Hacker stole data from 500m Yahoo users

Posted on September 22, 2016

©Bloomberg

A “state-sponsored actor” stole names, email addresses and some security information from more than 500m Yahoo users, the internet company said on Thursday, making it one of the biggest data breaches ever.

With more than 1bn monthly active Yahoo users in 2014 when the hack took place, the incident affected more than half of the company’s total audience. The disclosure comes as Yahoo is in the midst of finalising the sale of its core internet business to Verizon, the communications group, for $4.8bn.

    Yahoo started investigating the breach after it was first revealed in August, and its internal audit has found that even more people were affected than previously thought.

    Some 200m Yahoo user records have been offered for sale on underground marketplaces over the summer, prompting criticism from some in the security industry that Yahoo was responding too slowly to the breach.

    In an emailed comment, Verizon said it was notified of the security breach two days ago.

    “This is one of the largest breaches in history. While it’s not on the same magnitude as [the US Office of Personnel Management] because of the nature of the data, it’s a watershed moment in security,” said Kenneth White, a security researcher and director of the Open Crypto Audit Project.

    The Yahoo breach preceded a spate of high-profile hacking attacks last year including the US government’s Office of Personnel Management, in which intimate details from 22m people’s background checks were stolen, and the exposure of 37m users of Ashley Madison, a site for conducting extramarital affairs.

    Yahoo said that the account information taken from its network “may have included” names, email addresses, telephone numbers, dates of birth and passwords that were masked by a security technique known as hashing. However, some security consultants said Yahoo’s password protections were dated and inadequate.

    Potentially more damaging is its disclosure that “encrypted or unencrypted security questions and answers” may also have been compromised, which could give hackers the ability to break into those users’ other online accounts using personal information such as maiden names, memorable dates and pets’ names.

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    Financial information such as bank account and credit card details were not stolen, Yahoo added. “The investigation has found no evidence that the state-sponsored actor is currently in Yahoo’s network,” the Silicon Valley-based company said. “Yahoo is working closely with law enforcement on this matter.”

    The news gave a boost to several information security stocks, including FireEye which was up 4.9 per cent and Palo Alto Networks, up 1.8 per cent.

    Yahoo said it was notifying potentially affected users, resetting their passwords and invalidating their security questions.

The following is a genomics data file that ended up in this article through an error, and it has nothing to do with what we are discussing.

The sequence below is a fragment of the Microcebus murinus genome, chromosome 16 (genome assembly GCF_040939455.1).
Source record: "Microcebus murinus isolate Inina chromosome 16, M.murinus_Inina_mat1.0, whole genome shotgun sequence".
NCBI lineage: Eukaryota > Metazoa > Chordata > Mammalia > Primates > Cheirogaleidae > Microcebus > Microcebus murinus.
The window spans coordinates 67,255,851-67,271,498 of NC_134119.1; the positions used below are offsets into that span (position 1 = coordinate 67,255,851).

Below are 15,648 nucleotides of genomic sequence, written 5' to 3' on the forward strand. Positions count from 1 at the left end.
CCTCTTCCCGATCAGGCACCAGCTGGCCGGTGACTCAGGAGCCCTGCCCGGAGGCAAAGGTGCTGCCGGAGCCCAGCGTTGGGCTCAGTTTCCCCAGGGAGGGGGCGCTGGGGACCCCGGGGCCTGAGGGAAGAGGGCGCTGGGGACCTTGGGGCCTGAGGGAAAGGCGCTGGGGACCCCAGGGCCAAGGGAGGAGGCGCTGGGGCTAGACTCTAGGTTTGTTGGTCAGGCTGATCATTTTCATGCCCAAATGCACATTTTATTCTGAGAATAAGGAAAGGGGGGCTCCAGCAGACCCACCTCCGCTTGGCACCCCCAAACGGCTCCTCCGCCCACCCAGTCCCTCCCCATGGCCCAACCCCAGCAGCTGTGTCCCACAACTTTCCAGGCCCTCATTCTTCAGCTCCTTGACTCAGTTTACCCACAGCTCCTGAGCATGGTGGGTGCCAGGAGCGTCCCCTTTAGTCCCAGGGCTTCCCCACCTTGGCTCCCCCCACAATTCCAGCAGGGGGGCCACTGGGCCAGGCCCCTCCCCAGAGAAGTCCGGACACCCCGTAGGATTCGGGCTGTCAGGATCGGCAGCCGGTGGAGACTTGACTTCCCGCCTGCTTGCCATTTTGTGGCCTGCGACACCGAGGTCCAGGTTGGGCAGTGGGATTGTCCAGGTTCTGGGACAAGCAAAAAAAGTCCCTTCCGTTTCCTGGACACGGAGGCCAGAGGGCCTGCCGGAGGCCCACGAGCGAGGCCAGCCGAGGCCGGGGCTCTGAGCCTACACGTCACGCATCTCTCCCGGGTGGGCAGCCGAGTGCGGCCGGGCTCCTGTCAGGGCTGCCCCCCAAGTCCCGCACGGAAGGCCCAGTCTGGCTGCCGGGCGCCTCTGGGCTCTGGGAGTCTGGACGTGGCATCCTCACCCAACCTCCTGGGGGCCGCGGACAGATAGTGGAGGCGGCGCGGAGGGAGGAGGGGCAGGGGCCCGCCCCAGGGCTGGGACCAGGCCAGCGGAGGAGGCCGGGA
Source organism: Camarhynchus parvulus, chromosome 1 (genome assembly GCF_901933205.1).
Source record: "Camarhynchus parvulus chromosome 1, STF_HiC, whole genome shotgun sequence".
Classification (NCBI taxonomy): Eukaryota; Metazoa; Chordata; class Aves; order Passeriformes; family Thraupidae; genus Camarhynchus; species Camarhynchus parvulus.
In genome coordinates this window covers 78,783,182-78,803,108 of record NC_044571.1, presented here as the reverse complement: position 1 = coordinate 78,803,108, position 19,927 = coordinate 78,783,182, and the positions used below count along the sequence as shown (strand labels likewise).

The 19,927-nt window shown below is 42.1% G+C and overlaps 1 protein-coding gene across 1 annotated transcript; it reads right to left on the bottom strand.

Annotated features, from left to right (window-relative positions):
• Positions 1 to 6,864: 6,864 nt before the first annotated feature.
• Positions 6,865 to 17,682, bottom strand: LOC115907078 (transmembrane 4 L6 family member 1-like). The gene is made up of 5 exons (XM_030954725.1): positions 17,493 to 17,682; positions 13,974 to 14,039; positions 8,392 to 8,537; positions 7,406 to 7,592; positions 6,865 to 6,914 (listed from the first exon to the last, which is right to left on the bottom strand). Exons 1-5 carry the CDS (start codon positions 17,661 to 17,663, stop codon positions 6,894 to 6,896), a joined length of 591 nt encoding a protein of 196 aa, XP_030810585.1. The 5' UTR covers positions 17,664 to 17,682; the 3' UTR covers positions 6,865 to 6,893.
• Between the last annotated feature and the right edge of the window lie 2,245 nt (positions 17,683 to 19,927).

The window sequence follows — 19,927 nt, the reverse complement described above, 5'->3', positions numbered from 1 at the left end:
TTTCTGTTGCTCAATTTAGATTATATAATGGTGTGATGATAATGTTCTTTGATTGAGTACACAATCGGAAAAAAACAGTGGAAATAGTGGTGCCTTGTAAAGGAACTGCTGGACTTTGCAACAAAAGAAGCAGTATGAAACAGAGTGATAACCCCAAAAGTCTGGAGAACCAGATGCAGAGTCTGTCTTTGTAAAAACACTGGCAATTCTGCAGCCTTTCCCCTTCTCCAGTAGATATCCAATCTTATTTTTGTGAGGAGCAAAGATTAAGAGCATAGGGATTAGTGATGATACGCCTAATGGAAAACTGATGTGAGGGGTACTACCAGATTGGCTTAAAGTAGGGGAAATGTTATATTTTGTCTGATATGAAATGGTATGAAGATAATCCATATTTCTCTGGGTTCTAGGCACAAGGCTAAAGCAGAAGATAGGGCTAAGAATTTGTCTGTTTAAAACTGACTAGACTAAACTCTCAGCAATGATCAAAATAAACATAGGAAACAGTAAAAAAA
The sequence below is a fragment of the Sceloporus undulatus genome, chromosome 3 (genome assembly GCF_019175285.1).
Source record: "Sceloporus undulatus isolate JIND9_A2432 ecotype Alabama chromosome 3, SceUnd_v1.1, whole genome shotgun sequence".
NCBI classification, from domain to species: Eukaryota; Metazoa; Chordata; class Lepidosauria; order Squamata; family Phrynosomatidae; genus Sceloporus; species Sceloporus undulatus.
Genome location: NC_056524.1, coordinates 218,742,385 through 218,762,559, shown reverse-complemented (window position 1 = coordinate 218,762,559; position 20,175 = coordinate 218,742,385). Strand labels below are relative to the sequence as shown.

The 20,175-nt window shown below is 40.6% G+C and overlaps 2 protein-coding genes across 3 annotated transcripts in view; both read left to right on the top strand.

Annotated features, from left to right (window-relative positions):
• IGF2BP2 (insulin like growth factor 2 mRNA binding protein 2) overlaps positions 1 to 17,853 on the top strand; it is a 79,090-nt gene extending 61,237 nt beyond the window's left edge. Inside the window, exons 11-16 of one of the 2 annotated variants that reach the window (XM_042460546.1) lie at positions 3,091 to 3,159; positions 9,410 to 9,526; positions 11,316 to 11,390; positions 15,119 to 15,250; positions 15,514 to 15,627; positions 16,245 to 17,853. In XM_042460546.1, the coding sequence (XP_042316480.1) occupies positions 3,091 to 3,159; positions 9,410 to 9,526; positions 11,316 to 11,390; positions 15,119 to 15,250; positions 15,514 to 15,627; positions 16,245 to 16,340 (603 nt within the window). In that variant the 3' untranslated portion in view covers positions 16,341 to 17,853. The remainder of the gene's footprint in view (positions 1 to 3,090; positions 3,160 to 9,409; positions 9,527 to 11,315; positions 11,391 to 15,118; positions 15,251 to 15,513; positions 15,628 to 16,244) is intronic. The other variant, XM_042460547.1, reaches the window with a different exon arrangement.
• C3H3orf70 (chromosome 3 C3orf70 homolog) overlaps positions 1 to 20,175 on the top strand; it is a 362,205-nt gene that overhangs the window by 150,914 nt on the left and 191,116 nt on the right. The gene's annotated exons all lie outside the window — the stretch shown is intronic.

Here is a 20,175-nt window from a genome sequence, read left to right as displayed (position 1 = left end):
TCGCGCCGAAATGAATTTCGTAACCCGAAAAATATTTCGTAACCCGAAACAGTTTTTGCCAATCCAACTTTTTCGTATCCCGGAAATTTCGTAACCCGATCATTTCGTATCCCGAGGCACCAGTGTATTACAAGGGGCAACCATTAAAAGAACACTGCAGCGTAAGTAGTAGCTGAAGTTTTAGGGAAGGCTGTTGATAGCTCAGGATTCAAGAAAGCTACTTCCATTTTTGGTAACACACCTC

In a statement, the FBI said it was “aware of the matter”. “We have regular contact and good working relationships with our private sector partners and the compromise of public and private sector systems is something we take very seriously,” the agency said. “The FBI will continue to investigate and hold accountable those who pose a threat in cyber space.”

    Yahoo’s passwords were protected using a method known as an MD5 hash, which security experts have criticised as being weak and easily compromised.

    “This methodology is extremely dated and we wouldn’t expect any modern, responsible companies, let alone a large internet corporation like Yahoo, to still be using it,” said Dave Palmer, director of technology at cyber security company Darktrace, which counts BT and Drax Power as clients.

    The leaked data seemed to have been identified on the dark web in June, when a listing claiming to have 200m Yahoo user accounts appeared online. The listing was added by a hacker going by the name Peace and was priced at three bitcoin, equivalent to $1,860. However, despite the hacker’s record of posting genuine data, Yahoo has not confirmed whether the details being sold belonged to its users.

    “The listing description contained 586 rows of data provided as a sample, each of which contained a username, date of birth and unsalted MD5 password hash. Some but not all of the rows also included email addresses,” said a spokesperson from Digital Shadows, a British cyber security firm.

    Verizon said on Thursday: “We understand that Yahoo is conducting an active investigation of this matter, but we otherwise have limited information and understanding of the impact.

    “We will evaluate as the investigation continues through the lens of overall Verizon interests, including consumers, customers, shareholders and related communities. Until then, we are not in a position to further comment.”

    Yahoo’s shares were broadly flat following the disclosure, suggesting investors are not too worried about its impact on the Verizon deal. If it were to fall through, regulatory filings show that Yahoo would have to pay Verizon almost $145m in break fees.

    Additional reporting by David Crow and Pan Kwan Yuk.

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